My songwriting began in the stairwell of my Morganton home in the 7th grade with a cheap Sears guitar laden with brutal steel strings which made my fingertips ache. I can still hear the semi-sweet sounds of reverberation as I plunked the same three chords over and over until a melody emerged. My interest in music actually began a few years earlier with a tap on the shoulder at church. "Young man, you have such a nice voice. Why don't you sing in the choir?" No one could shut me up after that. I was on my way in music.
Choir. Singing in school plays. School band. Cornet. Baritone. Tuba. Guitar was the hardest. I felt so clumsy trying to change chords but eventually I got the hang of it. A used Gibson guitar became my best friend in high school. I'd break up with a girlfriend and write a song. Great therapy. There always seemed to be a new melody or lyrical idea in my head.
I joined a garage band called the Beggars and sang lead. We recorded a couple of my tunes at a studio in Charlotte. That was so exciting! Later in high school I joined the Cyntriks featuring a group of incredibly talented young musicians. Bill Covington who plays piano on "Peaceful Journey" was the keyboardist for the Cyntriks. It has been great to reconnect with Bill. While with the Cyntriks I penned a song about a girlfriend "Missy" which became a regional hit. "Rhythm of the Rain" composer John Gummoe of the Cascades became my pen pal and mentor. We are still great friends today.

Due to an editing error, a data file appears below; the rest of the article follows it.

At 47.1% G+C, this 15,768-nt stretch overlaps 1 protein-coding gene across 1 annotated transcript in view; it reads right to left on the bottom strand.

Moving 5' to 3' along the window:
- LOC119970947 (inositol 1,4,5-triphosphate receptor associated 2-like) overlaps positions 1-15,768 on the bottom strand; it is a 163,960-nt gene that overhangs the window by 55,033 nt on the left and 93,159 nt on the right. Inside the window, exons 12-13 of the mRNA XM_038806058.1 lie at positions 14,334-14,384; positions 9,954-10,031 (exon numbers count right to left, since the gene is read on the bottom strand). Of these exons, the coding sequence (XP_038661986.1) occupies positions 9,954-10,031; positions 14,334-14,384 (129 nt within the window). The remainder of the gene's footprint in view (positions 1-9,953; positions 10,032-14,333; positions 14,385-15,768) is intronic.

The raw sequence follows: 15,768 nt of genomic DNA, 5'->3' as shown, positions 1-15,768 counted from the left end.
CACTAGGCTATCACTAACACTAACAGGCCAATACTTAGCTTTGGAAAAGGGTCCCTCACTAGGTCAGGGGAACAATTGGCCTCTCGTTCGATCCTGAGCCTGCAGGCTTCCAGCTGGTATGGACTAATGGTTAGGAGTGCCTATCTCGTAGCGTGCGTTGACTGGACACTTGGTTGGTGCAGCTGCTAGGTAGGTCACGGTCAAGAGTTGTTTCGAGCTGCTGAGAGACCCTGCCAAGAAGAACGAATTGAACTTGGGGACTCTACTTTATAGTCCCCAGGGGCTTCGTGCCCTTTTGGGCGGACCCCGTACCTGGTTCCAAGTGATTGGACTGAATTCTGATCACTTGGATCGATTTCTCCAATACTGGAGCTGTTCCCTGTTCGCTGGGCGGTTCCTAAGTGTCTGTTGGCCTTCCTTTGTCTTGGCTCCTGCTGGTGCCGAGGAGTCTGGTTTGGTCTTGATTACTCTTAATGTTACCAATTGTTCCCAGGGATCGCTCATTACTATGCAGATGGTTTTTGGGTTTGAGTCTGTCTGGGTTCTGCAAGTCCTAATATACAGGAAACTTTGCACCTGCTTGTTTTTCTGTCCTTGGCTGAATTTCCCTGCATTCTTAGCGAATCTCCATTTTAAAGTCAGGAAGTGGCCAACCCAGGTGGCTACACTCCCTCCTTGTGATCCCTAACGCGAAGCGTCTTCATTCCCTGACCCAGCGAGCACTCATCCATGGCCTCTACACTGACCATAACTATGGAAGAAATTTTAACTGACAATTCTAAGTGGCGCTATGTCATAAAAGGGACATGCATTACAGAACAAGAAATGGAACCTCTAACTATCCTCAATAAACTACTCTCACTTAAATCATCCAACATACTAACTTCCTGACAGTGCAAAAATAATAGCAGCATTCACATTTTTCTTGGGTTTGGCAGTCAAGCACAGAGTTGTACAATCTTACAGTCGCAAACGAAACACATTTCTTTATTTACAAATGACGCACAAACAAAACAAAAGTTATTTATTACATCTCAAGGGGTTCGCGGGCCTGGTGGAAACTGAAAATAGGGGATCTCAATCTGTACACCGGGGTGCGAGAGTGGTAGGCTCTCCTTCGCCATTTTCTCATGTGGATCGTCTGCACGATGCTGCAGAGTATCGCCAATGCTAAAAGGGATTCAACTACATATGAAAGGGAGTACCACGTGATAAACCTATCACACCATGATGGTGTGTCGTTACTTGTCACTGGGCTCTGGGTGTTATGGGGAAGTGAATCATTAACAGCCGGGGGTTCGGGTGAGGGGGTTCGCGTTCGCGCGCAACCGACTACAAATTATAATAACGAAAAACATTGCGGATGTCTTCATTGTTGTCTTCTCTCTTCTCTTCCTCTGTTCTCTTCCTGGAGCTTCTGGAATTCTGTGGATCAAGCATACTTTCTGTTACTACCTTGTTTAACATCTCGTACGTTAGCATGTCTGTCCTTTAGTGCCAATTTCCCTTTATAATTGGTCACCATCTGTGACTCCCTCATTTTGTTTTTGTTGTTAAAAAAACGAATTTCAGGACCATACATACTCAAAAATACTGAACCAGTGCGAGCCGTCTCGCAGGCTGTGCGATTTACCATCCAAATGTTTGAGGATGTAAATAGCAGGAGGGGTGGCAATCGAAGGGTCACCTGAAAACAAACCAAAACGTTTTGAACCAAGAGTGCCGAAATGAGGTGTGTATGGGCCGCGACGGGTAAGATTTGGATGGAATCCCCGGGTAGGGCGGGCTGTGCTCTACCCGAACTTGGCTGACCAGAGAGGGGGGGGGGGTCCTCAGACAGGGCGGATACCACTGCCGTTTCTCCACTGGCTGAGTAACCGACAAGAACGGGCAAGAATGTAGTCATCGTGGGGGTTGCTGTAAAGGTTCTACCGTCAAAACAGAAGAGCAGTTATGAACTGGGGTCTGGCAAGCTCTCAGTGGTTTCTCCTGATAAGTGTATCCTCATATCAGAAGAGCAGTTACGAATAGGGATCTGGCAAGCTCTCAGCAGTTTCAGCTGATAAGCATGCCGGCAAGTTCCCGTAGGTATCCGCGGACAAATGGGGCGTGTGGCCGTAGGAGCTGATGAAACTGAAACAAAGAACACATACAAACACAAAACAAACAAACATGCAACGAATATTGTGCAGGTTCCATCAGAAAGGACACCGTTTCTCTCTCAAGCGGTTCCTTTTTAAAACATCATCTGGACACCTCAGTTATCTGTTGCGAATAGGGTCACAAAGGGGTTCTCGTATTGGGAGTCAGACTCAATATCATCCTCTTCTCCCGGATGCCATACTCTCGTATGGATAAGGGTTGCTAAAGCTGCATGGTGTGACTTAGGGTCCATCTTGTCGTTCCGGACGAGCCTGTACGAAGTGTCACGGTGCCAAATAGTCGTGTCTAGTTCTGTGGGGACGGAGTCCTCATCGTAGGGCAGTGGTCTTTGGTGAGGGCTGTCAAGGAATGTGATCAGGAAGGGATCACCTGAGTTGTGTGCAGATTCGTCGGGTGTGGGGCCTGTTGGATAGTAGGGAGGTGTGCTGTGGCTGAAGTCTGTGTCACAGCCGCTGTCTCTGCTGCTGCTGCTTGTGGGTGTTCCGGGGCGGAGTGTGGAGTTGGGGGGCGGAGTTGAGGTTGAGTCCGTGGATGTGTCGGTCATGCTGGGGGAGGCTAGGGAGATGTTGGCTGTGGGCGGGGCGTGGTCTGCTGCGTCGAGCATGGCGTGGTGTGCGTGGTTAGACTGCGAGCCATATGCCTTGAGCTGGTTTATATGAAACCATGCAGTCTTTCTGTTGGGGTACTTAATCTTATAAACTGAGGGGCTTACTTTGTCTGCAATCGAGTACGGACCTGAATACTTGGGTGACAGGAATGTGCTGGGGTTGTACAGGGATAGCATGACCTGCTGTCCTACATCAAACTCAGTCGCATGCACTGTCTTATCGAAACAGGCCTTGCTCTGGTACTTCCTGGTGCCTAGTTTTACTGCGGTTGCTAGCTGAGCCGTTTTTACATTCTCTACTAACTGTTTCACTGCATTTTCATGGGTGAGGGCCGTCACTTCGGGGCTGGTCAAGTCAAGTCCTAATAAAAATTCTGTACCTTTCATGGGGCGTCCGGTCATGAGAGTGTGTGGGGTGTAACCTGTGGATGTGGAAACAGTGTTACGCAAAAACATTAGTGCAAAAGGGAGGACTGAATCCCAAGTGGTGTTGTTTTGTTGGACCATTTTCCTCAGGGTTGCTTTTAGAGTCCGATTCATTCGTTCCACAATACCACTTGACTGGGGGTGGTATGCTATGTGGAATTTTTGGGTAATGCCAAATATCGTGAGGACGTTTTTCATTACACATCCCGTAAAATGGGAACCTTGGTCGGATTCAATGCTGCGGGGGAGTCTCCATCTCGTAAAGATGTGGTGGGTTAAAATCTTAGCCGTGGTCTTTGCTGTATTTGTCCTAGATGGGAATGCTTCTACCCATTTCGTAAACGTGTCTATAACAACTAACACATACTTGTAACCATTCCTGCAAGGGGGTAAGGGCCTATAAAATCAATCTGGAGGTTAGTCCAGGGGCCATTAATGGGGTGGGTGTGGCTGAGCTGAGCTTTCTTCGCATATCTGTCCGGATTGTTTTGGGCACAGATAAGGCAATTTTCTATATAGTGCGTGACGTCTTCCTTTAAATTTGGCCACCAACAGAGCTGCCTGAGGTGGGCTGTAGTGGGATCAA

In college I bought a Martin 12 string and teamed up with Tom Barrows for a coffeehouse folk duo called Augustus and Irvin. We were probably noted more for our humor than our music. Just after college John Tesh and I roomed together in Raleigh and worked at the same radio station. John encouraged me to take my tunes to Nashville. I had several songs published with April-Blackwood Music including "Laughing Girl Lately Sad." After marriage I dabbled in country music but struggled with the hook line lyrics. I wrote a lot of religious songs for my church, Cary Presbyterian and enjoyed singing there in the choir.
A trip to Scotland and a concert by the contemporary Celtic group Nightnoise paved the way for my music genre today. I heard someone play the Celtic whistle on the side of the road near Inverness and fell in love with the haunting sound. No one in Raleigh could teach me how to play the whistle so I taught myself using books, cassettes and videotaped instructions. I bought a multi-track recorder and began laying guitar tracks. I blended guitar with whistle and piano tracks. Soon I built a full-fledged studio at my home. I co-founded a Celtic fusion band Bragh Adair featuring guitar, whistle, violin, piano, bass and percussion. We played for nearly four years and produced two wonderful albums "Grace in Stone" and "The Hunt" which can be purchased on this website. We had some outstanding concerts at Meymandi Hall, Grandfather Mountain, Johnston County, Cary Academy and Red Springs. It was very sad when the group featuring Mary Page Johnson and Kerry Johnson folded in 2002. They are terrific musicians.
Today, I play with a wonderful band called Lorica. The members are violinist Sherry Lattin, flutist Linda Metz, pianist Marty Long and percussionist Stephen Levitin. As most of you know I am the morning and noon co-anchor of WRAL News in Raleigh. I deeply appreciate Capitol Broadcasting Company's support of my music. I also enjoy the strong support of my family. My wife Cindy is a tremendous speech pathologist in the public school system. My daughter Lauren is a student at Appalachian State University. My son William is a student at Athens Drive High School in Raleigh.
View the Bill Leslie bio at WRAL.com
View the Bill Leslie Carolina Conversations blog